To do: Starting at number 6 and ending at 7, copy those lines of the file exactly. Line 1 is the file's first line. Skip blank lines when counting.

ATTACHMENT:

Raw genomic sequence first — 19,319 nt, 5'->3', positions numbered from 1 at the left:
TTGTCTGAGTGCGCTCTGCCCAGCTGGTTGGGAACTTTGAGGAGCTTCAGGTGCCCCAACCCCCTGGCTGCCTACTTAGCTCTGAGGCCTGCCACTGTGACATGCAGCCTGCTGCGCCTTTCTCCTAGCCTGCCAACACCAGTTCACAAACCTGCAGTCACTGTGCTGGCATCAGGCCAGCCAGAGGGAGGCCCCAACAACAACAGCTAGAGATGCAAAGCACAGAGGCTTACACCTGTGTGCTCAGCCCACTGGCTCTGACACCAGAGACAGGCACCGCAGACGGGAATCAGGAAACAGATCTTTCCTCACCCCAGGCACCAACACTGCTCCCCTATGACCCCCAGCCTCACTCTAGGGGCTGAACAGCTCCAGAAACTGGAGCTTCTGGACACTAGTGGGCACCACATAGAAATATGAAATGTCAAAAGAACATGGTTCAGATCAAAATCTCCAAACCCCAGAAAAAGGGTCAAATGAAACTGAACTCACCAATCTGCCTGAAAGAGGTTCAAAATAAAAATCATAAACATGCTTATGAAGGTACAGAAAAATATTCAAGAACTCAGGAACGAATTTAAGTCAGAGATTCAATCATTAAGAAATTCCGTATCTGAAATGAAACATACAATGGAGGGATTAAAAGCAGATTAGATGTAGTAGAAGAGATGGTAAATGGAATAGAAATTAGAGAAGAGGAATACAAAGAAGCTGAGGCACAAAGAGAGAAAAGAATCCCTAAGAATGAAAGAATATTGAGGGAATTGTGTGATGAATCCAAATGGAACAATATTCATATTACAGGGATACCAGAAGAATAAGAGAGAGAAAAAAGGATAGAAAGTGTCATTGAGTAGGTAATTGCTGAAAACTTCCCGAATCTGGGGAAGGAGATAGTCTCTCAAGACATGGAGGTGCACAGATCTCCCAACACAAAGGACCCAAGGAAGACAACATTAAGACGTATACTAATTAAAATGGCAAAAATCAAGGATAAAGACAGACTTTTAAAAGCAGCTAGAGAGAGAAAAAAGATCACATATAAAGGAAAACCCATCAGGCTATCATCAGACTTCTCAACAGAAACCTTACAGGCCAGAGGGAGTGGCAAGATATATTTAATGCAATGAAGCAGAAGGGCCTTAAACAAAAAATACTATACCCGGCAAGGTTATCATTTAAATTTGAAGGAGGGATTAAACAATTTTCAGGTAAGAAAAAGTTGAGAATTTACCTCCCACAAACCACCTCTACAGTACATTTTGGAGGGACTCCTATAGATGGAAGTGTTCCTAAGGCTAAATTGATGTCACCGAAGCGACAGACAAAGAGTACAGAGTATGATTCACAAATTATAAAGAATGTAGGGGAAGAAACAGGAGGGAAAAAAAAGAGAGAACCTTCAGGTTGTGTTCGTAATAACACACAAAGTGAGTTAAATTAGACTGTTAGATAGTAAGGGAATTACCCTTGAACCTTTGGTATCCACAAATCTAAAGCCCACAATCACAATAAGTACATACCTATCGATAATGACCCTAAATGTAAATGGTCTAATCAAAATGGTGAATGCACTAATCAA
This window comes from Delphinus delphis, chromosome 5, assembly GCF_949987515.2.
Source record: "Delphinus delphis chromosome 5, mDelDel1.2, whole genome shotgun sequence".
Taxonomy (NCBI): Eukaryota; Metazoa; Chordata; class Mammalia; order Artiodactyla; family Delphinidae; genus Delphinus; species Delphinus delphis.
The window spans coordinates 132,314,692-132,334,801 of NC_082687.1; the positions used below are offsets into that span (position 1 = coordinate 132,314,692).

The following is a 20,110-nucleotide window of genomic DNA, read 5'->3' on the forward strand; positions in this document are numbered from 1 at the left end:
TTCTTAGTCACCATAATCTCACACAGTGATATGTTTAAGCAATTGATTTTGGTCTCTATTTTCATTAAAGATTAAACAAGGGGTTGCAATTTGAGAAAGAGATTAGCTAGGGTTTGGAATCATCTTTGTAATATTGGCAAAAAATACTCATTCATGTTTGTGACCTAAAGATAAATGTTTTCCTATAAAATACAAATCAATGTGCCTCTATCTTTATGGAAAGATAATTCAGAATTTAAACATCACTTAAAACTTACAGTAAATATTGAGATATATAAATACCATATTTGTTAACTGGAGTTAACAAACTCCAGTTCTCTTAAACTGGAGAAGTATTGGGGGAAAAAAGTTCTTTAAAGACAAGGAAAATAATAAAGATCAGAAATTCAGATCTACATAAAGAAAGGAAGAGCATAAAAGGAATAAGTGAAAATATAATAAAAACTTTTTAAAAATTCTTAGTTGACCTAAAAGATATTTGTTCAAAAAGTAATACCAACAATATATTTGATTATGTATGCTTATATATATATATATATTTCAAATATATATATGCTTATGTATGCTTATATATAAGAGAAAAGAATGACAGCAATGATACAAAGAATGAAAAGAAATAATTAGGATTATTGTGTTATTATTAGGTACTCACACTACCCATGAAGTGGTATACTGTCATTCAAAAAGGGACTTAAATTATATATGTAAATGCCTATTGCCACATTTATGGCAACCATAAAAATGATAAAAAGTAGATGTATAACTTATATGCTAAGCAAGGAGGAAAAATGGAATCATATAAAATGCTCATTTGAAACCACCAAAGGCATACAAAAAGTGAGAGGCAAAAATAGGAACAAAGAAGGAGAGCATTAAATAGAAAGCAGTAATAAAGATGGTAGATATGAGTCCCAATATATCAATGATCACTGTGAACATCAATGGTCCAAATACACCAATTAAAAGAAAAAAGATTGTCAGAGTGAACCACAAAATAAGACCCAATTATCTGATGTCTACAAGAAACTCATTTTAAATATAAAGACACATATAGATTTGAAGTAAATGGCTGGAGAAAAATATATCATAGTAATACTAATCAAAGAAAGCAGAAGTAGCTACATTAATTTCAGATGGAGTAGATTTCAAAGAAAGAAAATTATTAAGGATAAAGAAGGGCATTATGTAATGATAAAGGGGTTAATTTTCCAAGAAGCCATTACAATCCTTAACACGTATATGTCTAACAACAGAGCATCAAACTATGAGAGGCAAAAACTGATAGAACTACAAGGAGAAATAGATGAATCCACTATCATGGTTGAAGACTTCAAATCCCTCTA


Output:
The window spans coordinates 132,314,692-132,334,801 of NC_082687.1; the positions used below are offsets into that span (position 1 = coordinate 132,314,692).

The following is a 20,110-nucleotide window of genomic DNA, read 5'->3' on the forward strand; positions in this document are numbered from 1 at the left end: